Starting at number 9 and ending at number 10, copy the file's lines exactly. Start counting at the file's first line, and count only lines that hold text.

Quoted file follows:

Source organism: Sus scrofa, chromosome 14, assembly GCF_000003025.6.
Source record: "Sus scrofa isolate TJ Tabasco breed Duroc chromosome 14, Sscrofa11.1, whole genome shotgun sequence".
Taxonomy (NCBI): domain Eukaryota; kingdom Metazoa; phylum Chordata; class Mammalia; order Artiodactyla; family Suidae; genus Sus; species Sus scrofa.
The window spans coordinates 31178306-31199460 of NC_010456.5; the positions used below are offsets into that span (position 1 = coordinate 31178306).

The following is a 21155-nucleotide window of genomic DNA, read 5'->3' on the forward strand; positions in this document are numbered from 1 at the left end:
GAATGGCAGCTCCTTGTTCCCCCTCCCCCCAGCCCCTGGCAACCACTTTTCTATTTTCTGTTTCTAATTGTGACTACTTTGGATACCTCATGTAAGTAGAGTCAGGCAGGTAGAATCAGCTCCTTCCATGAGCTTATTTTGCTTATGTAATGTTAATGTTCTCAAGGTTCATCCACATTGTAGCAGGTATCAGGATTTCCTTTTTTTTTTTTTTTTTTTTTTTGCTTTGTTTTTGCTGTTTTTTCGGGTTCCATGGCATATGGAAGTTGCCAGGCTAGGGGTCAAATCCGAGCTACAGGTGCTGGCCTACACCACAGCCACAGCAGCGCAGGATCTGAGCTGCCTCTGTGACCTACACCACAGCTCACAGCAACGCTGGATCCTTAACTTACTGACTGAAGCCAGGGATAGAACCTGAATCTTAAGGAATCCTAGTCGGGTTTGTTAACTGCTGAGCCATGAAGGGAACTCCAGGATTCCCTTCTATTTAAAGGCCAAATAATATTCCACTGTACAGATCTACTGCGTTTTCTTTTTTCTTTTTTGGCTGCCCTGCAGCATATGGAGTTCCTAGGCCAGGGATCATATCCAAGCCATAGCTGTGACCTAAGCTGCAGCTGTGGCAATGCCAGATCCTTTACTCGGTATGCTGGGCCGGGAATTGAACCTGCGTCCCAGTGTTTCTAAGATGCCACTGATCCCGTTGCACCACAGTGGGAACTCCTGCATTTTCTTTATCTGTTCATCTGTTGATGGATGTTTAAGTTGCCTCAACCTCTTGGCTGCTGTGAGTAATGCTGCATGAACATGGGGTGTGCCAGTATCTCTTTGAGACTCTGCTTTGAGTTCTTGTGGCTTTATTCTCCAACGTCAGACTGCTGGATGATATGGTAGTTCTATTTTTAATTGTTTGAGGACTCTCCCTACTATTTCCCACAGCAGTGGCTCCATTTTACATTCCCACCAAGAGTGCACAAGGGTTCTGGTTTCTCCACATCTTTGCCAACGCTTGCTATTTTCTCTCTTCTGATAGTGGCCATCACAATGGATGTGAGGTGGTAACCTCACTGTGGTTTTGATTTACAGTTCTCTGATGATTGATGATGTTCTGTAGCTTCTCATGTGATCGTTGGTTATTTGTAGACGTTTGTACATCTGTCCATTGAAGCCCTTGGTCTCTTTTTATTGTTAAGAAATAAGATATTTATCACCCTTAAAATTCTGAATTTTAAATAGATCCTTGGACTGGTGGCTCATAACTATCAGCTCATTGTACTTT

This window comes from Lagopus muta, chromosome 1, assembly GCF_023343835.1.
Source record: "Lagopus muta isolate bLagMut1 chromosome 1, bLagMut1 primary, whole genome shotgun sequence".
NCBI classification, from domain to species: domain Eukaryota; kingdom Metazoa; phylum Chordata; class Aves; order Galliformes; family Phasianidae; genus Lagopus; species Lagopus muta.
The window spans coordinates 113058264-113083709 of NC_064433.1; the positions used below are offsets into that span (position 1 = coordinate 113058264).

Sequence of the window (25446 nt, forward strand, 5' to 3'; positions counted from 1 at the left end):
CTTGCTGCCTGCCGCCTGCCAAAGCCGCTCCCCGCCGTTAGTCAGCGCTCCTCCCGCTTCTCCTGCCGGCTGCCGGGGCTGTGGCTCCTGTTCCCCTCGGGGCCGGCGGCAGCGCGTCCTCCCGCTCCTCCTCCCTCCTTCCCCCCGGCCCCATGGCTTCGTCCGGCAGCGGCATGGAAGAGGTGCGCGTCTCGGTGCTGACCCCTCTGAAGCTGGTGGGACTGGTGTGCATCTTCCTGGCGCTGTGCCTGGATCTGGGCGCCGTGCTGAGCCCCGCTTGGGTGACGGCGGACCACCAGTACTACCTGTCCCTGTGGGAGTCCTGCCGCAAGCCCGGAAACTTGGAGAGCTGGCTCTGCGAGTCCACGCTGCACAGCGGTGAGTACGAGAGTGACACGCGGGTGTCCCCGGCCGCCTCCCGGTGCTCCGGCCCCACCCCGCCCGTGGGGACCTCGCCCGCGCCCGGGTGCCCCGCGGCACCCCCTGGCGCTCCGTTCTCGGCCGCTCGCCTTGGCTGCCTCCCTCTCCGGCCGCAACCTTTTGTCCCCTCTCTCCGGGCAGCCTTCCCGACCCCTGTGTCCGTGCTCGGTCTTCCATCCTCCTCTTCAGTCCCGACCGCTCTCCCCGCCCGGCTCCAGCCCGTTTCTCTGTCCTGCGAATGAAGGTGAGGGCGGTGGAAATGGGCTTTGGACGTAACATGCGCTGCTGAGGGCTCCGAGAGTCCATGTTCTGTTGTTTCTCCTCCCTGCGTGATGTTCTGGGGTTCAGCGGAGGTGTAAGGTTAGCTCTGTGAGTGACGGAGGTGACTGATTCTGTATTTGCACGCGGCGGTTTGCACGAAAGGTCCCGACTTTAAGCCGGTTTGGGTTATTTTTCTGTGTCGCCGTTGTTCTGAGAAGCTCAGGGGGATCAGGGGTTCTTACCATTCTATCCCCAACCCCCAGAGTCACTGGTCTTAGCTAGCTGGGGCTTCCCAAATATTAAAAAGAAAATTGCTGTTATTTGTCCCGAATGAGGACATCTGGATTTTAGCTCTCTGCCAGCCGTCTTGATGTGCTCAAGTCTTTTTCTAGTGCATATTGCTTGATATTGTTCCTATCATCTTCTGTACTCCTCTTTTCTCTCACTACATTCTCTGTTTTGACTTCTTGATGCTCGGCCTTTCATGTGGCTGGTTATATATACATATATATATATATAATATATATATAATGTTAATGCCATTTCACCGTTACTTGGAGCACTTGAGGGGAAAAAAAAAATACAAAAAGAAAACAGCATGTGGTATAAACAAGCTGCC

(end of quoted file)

NCBI classification, from domain to species: domain Eukaryota; kingdom Metazoa; phylum Chordata; class Aves; order Galliformes; family Phasianidae; genus Lagopus; species Lagopus muta.
The window spans coordinates 113058264-113083709 of NC_064433.1; the positions used below are offsets into that span (position 1 = coordinate 113058264).